COLUMBUS (AP) – Go ahead, boo Michigan. Just be nice about it.

Ohio State University officials, not wanting to ban tailgating or other game-day fun, are encouraging football fans to be more respectful.

University President Karen Holbrook has asked Bill Hall, the vice president for student affairs, to create a committee to study fan behavior. Also likely to be part of the group are students, Athletic Director Andy Geiger, alumni and representatives from the staff and the city.

“This is not a wholesale change in trying to get people to do different things,” Holbrook said Friday. “It’s really just saying, ‘Please think about what you’re doing and the message you send about the university.'”

“We’re not going to come out with a policy. This is going to be a long-term approach,” Hall said. “And it’s going to be one more of education, of setting a tone of tolerance.”

Ohio State officials also are trying to quiet the wild parties that have occurred in recent years near campus.

When large off-campus parties led to property destruction last spring, the university joined forces with the city, threatening to suspend students who broke the law. When alcohol was cited as the catalyst for the problems, Ohio State worked with beer retailers to curb weekend sales.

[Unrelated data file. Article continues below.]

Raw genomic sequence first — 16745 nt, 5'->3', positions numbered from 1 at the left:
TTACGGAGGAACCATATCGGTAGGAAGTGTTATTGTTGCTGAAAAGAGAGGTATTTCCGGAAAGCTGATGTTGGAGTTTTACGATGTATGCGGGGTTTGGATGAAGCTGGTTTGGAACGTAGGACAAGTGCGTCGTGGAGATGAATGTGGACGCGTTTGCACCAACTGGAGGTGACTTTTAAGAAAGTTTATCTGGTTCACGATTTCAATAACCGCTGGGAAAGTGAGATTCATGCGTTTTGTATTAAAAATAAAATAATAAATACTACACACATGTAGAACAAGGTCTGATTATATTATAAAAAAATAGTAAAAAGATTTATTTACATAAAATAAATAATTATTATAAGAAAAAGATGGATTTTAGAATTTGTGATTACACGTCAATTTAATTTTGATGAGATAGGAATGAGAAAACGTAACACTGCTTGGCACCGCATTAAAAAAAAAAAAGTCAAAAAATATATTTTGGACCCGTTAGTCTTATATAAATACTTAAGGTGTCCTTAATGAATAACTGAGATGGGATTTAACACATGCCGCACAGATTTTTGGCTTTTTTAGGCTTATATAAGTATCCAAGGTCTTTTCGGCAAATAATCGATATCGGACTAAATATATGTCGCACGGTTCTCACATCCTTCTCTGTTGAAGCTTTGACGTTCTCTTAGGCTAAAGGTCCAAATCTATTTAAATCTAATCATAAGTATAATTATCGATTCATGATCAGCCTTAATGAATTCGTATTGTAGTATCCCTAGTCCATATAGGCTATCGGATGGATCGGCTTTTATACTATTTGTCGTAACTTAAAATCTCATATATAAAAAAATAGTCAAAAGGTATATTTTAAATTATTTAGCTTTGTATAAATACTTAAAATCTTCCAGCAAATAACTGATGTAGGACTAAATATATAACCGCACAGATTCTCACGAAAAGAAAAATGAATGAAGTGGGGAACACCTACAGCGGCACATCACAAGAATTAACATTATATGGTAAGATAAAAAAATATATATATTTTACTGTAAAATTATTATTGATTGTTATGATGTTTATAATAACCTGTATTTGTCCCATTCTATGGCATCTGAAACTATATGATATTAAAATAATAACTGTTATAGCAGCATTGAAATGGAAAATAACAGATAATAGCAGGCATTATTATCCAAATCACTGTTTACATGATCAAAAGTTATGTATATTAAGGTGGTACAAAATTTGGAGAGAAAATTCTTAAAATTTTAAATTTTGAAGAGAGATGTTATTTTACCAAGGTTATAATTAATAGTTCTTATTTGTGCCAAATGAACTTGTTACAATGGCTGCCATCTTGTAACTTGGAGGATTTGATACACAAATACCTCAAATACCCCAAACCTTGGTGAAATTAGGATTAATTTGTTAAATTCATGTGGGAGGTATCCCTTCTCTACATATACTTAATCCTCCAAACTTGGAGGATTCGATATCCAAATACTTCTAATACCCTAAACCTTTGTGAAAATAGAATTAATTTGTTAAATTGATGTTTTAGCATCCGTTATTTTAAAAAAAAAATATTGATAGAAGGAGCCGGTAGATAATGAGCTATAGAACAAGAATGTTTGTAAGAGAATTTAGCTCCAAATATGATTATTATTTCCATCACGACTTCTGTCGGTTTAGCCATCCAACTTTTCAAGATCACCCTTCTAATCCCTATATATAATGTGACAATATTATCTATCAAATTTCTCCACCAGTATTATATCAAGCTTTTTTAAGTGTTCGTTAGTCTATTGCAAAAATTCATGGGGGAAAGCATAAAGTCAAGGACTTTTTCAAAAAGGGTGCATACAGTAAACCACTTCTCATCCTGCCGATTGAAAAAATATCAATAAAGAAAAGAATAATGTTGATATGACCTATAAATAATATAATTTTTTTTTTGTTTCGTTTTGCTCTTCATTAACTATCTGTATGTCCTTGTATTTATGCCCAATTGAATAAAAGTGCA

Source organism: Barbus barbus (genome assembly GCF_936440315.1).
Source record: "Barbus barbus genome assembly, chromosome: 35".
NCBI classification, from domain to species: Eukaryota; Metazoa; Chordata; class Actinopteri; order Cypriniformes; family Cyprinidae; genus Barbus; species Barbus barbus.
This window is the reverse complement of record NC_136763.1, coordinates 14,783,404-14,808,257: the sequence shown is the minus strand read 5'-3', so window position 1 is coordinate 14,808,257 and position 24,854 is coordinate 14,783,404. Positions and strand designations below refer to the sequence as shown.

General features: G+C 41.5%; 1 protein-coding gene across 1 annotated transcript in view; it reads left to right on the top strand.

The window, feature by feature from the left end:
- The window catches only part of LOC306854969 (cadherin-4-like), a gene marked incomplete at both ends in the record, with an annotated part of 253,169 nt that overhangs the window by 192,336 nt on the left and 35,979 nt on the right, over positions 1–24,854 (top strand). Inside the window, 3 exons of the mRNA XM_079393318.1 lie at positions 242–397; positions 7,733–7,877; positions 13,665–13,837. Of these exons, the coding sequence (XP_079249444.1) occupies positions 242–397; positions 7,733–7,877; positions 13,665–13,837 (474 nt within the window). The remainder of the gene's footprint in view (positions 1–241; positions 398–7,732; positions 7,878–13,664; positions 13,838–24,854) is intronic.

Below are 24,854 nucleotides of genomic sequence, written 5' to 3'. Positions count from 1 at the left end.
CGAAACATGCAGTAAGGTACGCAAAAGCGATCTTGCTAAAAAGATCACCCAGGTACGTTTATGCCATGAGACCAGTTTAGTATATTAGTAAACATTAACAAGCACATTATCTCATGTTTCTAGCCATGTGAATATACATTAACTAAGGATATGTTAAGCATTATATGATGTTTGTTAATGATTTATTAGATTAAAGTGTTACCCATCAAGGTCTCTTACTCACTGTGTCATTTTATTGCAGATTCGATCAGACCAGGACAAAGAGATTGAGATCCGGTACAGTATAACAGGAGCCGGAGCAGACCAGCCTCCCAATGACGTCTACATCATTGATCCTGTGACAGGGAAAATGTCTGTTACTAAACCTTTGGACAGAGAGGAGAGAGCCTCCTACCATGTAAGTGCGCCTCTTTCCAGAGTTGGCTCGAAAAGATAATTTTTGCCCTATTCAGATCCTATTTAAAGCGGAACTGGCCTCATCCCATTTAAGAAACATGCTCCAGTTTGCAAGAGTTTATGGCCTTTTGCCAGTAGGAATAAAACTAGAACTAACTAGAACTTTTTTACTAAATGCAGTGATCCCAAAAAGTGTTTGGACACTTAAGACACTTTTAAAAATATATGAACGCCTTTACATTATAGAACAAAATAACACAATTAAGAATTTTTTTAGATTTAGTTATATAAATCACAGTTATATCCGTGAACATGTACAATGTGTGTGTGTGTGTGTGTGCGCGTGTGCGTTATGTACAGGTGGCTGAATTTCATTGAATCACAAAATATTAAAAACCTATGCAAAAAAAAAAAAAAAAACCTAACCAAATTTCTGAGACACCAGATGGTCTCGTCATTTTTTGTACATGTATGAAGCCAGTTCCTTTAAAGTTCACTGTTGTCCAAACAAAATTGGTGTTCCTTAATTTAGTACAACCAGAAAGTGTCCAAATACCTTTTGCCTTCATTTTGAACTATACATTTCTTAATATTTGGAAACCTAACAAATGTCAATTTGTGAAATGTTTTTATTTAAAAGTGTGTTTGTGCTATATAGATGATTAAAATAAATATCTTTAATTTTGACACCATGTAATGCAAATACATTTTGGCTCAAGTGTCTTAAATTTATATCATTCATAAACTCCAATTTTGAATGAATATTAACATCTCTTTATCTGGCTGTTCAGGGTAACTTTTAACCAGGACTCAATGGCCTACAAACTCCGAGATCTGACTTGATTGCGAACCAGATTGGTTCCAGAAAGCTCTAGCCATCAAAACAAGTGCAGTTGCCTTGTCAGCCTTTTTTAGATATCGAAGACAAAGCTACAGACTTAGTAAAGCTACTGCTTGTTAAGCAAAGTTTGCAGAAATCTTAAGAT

But drinking around Ohio Stadium is openly tolerated on game day, even as Hall and others acknowledge that it adds to the problems.

“There’s an inconsistency there,” Hall said, praising Holbrook for addressing it. “People have sort of looked the other way and she’s not willing to do that.”

Holbrook worries that the behavior – which includes foul language, lewd T-shirts and taunting fans and coaches of opposing teams – works against the university’s attempt to promote academics. She said Ohio State has a chance to be a national leader in tackling the issue.

“The kind of story I’m trying to tell is we have some of the best students in the nation,” she said. “So much can be undone” by bad behavior.

University spokesman Lee Tashjian said Ohio State wants to emphasize that the objectionable behavior involves only a small number of fans.

Chris Stankovich, a sports psychologist and founder of Champion Athletic Consulting in Columbus, believes tempers tend to rise along with ticket prices.

“More and more fans have that expectation that they are going to get their money’s worth, that they paid for their seat and they have a right to do and say what they want,” he said.

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